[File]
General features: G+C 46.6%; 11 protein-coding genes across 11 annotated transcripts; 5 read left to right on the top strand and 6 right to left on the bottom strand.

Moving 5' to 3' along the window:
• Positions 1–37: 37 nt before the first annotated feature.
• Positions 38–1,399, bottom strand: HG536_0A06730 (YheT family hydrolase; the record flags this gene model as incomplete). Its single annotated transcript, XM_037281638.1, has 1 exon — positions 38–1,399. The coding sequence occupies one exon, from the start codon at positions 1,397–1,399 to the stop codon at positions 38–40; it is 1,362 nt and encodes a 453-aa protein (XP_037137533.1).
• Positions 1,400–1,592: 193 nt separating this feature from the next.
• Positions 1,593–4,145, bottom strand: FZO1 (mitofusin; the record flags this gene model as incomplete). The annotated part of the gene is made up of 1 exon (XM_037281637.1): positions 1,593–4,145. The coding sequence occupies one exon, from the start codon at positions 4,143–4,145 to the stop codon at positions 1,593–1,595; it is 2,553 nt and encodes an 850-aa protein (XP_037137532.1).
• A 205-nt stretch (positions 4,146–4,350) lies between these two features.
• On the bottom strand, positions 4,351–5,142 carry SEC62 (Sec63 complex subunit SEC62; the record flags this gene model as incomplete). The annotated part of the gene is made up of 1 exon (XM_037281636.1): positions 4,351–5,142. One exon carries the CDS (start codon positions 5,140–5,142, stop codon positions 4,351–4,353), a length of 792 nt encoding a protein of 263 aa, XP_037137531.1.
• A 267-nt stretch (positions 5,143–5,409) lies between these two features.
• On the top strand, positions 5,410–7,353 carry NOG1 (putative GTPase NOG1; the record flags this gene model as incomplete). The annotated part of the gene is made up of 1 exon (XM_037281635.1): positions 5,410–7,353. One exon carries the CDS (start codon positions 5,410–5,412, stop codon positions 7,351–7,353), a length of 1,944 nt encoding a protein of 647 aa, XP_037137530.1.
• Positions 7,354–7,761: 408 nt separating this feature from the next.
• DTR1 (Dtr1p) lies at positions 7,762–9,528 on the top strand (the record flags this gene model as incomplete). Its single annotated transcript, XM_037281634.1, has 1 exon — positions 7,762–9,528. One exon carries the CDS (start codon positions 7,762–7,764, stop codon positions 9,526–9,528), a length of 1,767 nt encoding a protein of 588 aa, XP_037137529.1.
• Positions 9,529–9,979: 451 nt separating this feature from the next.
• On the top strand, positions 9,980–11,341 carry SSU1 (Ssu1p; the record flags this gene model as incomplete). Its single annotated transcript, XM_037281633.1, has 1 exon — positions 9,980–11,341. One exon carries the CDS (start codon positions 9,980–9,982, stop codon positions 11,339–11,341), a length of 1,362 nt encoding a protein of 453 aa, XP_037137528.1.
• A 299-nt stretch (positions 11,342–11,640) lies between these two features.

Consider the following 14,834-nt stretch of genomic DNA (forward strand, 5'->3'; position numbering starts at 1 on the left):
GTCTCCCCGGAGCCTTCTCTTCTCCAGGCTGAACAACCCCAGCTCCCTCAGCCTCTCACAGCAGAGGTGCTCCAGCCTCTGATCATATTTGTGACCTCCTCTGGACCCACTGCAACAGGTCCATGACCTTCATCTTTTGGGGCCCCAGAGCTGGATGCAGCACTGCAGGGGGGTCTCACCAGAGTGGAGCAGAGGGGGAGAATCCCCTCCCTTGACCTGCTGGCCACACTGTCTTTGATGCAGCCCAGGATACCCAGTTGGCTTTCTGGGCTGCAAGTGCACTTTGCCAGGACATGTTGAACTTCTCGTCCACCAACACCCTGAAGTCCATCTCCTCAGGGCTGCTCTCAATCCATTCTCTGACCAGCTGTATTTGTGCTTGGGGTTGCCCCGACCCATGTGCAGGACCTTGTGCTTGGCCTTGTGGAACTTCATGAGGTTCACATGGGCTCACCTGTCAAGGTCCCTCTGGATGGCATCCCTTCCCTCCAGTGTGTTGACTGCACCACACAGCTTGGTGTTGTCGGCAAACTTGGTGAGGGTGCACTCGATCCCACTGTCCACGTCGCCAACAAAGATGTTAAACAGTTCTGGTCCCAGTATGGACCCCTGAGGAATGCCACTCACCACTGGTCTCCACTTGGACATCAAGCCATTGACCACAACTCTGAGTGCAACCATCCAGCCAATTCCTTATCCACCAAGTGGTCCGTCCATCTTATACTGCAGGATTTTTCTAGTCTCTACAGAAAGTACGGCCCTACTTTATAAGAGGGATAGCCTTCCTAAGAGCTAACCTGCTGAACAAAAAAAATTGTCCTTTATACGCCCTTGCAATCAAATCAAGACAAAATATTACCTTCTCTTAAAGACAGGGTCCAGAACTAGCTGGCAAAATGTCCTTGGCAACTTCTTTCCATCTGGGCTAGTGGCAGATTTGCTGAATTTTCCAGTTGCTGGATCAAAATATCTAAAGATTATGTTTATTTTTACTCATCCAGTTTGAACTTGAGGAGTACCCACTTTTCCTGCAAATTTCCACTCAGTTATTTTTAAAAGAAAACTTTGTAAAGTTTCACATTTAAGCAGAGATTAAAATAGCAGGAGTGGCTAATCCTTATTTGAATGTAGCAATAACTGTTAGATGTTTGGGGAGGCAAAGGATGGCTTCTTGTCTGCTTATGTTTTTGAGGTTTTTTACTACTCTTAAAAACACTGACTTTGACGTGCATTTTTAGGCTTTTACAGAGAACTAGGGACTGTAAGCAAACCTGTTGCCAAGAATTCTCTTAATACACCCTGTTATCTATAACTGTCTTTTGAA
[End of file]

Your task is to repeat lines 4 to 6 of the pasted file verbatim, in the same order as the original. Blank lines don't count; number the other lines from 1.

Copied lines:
• Positions 38–1,399, bottom strand: HG536_0A06730 (YheT family hydrolase; the record flags this gene model as incomplete). Its single annotated transcript, XM_037281638.1, has 1 exon — positions 38–1,399. The coding sequence occupies one exon, from the start codon at positions 1,397–1,399 to the stop codon at positions 38–40; it is 1,362 nt and encodes a 453-aa protein (XP_037137533.1).
• Positions 1,400–1,592: 193 nt separating this feature from the next.
• Positions 1,593–4,145, bottom strand: FZO1 (mitofusin; the record flags this gene model as incomplete). The annotated part of the gene is made up of 1 exon (XM_037281637.1): positions 1,593–4,145. The coding sequence occupies one exon, from the start codon at positions 4,143–4,145 to the stop codon at positions 1,593–1,595; it is 2,553 nt and encodes an 850-aa protein (XP_037137532.1).